A Recession Warning Has Gotten Even More Recession-y

The Wall Street Journal suggests that everyone’s favorite recession indicator is probably wrong:

The market’s most-popular recession warning is flashing red again as fears about the economic impact of China’s coronavirus outbreak prompt a big drop in Treasury yields. Yet the warning—a drop in the 10-year Treasury yield below the three-month bill, known as an inverted yield curve—is signaling something much more benign: the expectation of Federal Reserve support later this year.

Well, that’s that. Whenever people finally become indifferent to some particular economic warning, that’s a strong sign that we’re about to get bitten in the ass. Here’s what the yield curve looks like:

When financial reporters talk about inverted yield curves, they always mention the bright side: although inversions do seem to predict recessions, it can take as much as a year before the recession comes. Unfortunately, as you can see, the yield curve actually dropped below zero last summer and has been near zero ever since. If it drops again, it’s probably best to treat the entire period as a single episode, which means we’ll get another recession by mid-2020.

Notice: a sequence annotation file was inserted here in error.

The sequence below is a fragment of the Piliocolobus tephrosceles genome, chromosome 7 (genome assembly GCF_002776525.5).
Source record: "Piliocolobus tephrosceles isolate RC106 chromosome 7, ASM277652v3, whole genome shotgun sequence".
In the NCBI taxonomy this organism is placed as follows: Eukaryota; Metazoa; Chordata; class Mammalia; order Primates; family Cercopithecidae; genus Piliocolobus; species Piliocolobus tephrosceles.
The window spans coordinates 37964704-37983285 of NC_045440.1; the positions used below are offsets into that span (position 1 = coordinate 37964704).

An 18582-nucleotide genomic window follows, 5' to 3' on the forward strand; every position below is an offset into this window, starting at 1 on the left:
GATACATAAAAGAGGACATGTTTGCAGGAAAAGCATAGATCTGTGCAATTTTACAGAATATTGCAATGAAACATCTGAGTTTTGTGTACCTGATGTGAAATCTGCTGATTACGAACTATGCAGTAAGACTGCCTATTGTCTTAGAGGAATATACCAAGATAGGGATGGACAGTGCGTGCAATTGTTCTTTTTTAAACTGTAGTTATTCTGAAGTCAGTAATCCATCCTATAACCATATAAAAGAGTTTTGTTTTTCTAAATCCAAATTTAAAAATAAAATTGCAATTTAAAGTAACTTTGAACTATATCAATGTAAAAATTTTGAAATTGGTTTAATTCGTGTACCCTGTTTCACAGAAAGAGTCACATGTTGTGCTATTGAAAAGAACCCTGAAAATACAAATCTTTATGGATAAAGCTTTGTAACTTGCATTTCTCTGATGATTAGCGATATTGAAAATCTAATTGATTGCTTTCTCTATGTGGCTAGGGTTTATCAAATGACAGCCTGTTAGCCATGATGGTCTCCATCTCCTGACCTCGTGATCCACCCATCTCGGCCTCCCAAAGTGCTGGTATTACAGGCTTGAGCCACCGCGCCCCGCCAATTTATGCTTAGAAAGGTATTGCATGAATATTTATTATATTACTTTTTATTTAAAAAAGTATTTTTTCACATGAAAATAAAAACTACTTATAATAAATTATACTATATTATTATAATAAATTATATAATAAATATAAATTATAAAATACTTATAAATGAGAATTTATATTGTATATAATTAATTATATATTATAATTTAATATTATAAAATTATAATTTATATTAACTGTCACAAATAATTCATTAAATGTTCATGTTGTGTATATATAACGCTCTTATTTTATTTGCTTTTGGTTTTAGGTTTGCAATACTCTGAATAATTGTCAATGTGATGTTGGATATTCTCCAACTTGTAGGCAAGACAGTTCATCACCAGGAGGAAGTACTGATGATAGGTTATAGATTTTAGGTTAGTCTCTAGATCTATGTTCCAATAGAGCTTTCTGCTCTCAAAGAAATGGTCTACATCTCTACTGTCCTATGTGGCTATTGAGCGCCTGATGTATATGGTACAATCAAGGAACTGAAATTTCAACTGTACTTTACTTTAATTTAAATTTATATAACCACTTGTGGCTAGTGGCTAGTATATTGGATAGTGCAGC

Or not. I mean, the yield curve is sort of a mysterious thing, and it “always” predicts a recession until it doesn’t. On the other hand, there’s a brand of economic analysis that looks at everything in terms of “oh, this thing that looks like bad news is actually good news because it will force the Fed to loosen up monetary policy.” I’m not fond of it. The Journal plays this card today with a subhead that literally says things are “different this time.”

Maybe so! I sure don’t know. But I’ll be resting a little uneasy for the next few months.

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LESS DREADING, MORE DOING

This is the rubber-meets-road moment: the early days in our first fundraising drive since we took a big swing and merged with CIR to bring fearless investigative reporting to the internet, radio, video, and everywhere else that people need an antidote to lies and propaganda.

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